Although no other dated Korean War monuments were dedicated in Nebraska during 1990s, an  undated Korean War Memorial in Columbus near the Platte River was most likely built in the 1990s, as it gives over 50,000 as the number of Americans killed in Korea (a figure revised down in June 2000), while Columbus is today home to a University of Lincoln student who is collecting oral histories of Korea.  Two more local memorials were dedicated during the fiftieth anniversary cycle of the war in the early 2000s: the Cass County Veterans Memorial Wall in Plattsmouth which was unveiled November 10 of 2001 and a Veterans Memorial in Franklyn, dedicated May 31 of 2002, which has the phrase ‘Freedom Is Not Free’.  The Beatrice Veterans Memorial Wall of Honor was dedicated on May 30 of 2005, while about two years later in 2007 the site added several historical markers including one focusing on Korea and the Cold War. In 2008 the small town of Crofton near the South Dakota border dedicated a Veterans Monument in the South Park area of the community, just a year after the local American Legion started to raise $75,000.  Most recently, high school students in Central City helped create a monument to local veterans in 2014.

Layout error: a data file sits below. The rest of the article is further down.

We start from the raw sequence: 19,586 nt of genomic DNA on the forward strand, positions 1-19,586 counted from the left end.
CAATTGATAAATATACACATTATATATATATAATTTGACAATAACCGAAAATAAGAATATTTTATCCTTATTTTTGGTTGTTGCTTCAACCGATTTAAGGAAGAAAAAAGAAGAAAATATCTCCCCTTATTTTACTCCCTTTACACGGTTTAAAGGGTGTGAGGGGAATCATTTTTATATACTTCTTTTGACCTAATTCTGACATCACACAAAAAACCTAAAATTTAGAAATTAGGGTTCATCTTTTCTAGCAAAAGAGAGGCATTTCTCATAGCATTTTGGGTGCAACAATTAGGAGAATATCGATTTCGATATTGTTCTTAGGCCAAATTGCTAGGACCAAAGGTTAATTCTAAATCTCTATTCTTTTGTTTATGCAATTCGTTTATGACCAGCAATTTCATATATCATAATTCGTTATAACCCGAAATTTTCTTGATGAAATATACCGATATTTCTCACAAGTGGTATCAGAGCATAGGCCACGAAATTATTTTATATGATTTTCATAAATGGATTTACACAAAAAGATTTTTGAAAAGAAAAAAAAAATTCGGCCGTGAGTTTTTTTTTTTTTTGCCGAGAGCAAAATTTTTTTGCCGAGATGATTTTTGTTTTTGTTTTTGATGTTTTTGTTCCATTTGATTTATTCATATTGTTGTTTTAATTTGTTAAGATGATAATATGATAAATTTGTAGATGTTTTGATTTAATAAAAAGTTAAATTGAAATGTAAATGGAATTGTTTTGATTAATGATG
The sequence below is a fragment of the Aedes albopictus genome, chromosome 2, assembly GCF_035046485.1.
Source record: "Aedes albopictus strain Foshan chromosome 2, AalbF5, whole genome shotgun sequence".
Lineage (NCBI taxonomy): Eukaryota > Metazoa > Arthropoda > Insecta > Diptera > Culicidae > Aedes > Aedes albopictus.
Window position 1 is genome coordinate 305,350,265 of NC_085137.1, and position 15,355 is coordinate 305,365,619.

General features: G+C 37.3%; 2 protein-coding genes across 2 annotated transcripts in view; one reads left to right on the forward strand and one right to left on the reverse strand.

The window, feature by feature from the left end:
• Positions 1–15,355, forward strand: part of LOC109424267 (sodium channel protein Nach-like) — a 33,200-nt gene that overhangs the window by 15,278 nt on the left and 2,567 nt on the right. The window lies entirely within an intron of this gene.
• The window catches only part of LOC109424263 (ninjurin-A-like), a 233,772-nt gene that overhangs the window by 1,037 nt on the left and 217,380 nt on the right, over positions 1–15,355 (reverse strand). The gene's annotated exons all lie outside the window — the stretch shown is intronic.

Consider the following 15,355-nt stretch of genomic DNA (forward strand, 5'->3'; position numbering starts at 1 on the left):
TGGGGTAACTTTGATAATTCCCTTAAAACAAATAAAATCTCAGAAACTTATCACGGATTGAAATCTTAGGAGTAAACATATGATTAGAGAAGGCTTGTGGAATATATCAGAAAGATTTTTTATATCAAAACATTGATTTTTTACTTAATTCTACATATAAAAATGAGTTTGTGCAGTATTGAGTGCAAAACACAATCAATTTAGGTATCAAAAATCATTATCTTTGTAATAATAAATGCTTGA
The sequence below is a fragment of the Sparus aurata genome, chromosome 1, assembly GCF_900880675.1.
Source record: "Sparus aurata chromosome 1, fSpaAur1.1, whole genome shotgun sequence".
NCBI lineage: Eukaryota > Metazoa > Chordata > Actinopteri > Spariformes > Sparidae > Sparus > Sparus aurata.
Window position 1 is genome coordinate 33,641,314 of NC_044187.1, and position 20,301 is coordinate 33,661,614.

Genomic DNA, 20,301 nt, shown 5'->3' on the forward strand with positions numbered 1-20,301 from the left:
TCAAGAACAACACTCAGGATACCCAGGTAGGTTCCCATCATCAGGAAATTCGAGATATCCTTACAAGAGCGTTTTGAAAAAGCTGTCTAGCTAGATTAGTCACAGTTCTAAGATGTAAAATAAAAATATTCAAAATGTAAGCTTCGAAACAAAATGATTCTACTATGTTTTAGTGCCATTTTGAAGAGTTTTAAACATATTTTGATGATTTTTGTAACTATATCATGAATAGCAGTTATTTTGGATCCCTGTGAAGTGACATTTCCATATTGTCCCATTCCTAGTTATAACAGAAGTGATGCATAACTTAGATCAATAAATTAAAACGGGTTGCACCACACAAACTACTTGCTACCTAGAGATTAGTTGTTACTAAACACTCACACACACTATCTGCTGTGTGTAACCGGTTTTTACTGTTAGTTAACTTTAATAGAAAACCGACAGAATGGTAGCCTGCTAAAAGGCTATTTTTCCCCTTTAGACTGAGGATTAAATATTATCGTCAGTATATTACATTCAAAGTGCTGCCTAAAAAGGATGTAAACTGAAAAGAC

Kansas and Nebraska also offer an opportunity to evaluate the degree to which the history of Korean War memorials may match or depart from the history of Korean War films and television shows, as I explored in a dissertation chapter that I discussed during a Temple Talk on Pearl Harbor Day of 2016.  In general, there was a huge spate of Korean War mass media manifestations in the fifteen years from 1951 to 1966, a period when there was also a wave of local monuments constructed across the country, although both On-Screen and In-Stone sites of Korean War memory often shared the stage with WWII.  During the second wave from the mid-1960s to the mid-1980s Korea was often overshadowed by –and sometimes conflated with– Vietnam on screen, while Korea monuments most often also included VN.  From the mid-1980s to the early 2000s, the period from the lead up to the creation of a National Korean War Memorial in DC to the fiftieth anniversary cycle of the war years, local and state monuments began to spring up all across the country, while Korea increasingly played a key role as backstory in TV and film.  The most recent period from 2004 to the present has seen much more detailed depictions of the Korean War on TV shows such as AMC’s Mad Men and Showtime’s documentary Oliver Stone’s Untold History of the United States as well as in films such as Indignation and Operation Chromite, while the Korean War Memory Boom that began three decades earlier has continued on the local level as communities keep dedicating monuments and memorial infrastructure such as highways and bridges to Korean War vets.